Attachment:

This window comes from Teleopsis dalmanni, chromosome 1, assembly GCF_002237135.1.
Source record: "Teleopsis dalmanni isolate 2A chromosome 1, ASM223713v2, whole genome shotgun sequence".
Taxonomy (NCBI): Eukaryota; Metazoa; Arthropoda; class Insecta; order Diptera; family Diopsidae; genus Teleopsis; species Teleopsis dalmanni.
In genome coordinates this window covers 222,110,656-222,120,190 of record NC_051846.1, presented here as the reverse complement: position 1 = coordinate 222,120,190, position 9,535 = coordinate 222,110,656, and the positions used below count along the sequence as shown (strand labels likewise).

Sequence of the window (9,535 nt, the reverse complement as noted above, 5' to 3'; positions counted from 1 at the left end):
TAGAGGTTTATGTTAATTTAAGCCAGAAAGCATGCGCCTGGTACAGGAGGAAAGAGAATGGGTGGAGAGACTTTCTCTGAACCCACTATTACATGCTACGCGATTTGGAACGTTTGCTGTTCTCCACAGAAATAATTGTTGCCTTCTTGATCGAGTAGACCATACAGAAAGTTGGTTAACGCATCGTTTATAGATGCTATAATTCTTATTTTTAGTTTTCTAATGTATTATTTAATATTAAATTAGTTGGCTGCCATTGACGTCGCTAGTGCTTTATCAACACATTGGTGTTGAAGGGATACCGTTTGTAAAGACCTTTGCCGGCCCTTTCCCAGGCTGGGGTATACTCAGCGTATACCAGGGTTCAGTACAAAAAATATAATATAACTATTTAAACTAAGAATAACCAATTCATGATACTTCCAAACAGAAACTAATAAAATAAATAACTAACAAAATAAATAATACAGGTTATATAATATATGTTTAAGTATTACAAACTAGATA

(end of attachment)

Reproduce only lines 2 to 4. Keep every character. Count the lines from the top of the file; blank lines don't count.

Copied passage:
Source record: "Teleopsis dalmanni isolate 2A chromosome 1, ASM223713v2, whole genome shotgun sequence".
Taxonomy (NCBI): Eukaryota; Metazoa; Arthropoda; class Insecta; order Diptera; family Diopsidae; genus Teleopsis; species Teleopsis dalmanni.
In genome coordinates this window covers 222,110,656-222,120,190 of record NC_051846.1, presented here as the reverse complement: position 1 = coordinate 222,120,190, position 9,535 = coordinate 222,110,656, and the positions used below count along the sequence as shown (strand labels likewise).